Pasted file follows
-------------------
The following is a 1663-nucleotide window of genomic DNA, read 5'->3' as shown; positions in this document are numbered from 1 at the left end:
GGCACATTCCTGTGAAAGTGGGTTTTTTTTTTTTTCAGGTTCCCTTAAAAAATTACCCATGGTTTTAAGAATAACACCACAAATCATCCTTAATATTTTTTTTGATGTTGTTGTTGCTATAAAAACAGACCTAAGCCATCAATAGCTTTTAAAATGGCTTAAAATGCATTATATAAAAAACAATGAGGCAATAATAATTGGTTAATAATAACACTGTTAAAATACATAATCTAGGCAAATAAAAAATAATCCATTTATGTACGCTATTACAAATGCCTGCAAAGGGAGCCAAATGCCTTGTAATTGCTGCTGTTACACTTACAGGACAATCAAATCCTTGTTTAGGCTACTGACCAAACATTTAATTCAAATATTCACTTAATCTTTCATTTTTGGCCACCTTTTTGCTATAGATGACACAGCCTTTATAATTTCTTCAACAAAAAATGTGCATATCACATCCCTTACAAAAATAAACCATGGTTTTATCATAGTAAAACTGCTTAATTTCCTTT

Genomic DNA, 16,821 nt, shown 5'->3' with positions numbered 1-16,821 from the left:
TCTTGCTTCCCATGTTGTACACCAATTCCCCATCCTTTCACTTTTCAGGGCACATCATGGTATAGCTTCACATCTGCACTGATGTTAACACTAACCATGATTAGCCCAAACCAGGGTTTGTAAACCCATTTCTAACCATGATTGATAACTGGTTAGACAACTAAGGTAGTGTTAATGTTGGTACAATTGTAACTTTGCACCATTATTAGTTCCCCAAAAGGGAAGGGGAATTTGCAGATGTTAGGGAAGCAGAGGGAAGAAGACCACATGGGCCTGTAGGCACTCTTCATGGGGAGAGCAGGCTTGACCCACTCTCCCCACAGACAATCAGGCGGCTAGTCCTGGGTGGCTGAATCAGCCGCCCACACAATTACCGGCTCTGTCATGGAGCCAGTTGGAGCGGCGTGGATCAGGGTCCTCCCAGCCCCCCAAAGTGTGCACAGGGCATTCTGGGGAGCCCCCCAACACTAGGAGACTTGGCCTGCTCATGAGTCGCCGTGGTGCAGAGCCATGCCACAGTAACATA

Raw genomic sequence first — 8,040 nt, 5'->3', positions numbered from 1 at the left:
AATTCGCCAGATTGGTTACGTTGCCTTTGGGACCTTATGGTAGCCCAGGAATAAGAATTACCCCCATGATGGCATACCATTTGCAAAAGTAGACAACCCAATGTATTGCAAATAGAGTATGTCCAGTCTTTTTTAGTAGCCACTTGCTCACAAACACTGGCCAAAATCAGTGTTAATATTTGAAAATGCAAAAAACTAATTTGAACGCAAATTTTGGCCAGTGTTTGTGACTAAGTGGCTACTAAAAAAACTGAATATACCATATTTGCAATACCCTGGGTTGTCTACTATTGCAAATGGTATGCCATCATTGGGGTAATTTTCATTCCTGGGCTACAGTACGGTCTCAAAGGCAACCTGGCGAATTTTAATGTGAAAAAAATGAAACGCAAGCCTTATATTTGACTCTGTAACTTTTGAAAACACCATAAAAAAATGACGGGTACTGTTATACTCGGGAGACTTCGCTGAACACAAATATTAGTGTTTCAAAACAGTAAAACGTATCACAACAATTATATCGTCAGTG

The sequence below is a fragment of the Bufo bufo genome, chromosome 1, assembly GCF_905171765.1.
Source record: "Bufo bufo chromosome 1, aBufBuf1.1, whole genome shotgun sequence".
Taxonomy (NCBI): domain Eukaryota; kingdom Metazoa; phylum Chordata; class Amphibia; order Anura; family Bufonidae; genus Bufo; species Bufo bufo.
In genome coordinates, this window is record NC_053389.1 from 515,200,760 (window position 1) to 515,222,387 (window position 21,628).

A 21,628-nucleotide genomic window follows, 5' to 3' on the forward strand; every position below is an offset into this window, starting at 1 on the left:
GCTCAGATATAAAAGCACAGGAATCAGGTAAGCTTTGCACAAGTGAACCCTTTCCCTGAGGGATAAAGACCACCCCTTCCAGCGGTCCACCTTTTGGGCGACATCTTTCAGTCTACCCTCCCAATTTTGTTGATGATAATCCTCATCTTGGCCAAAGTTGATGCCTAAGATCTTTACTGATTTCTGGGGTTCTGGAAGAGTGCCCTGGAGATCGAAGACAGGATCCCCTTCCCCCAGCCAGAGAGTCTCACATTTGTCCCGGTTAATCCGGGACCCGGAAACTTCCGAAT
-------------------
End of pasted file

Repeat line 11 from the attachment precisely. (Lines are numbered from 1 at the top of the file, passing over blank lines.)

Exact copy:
A 21,628-nucleotide genomic window follows, 5' to 3' on the forward strand; every position below is an offset into this window, starting at 1 on the left: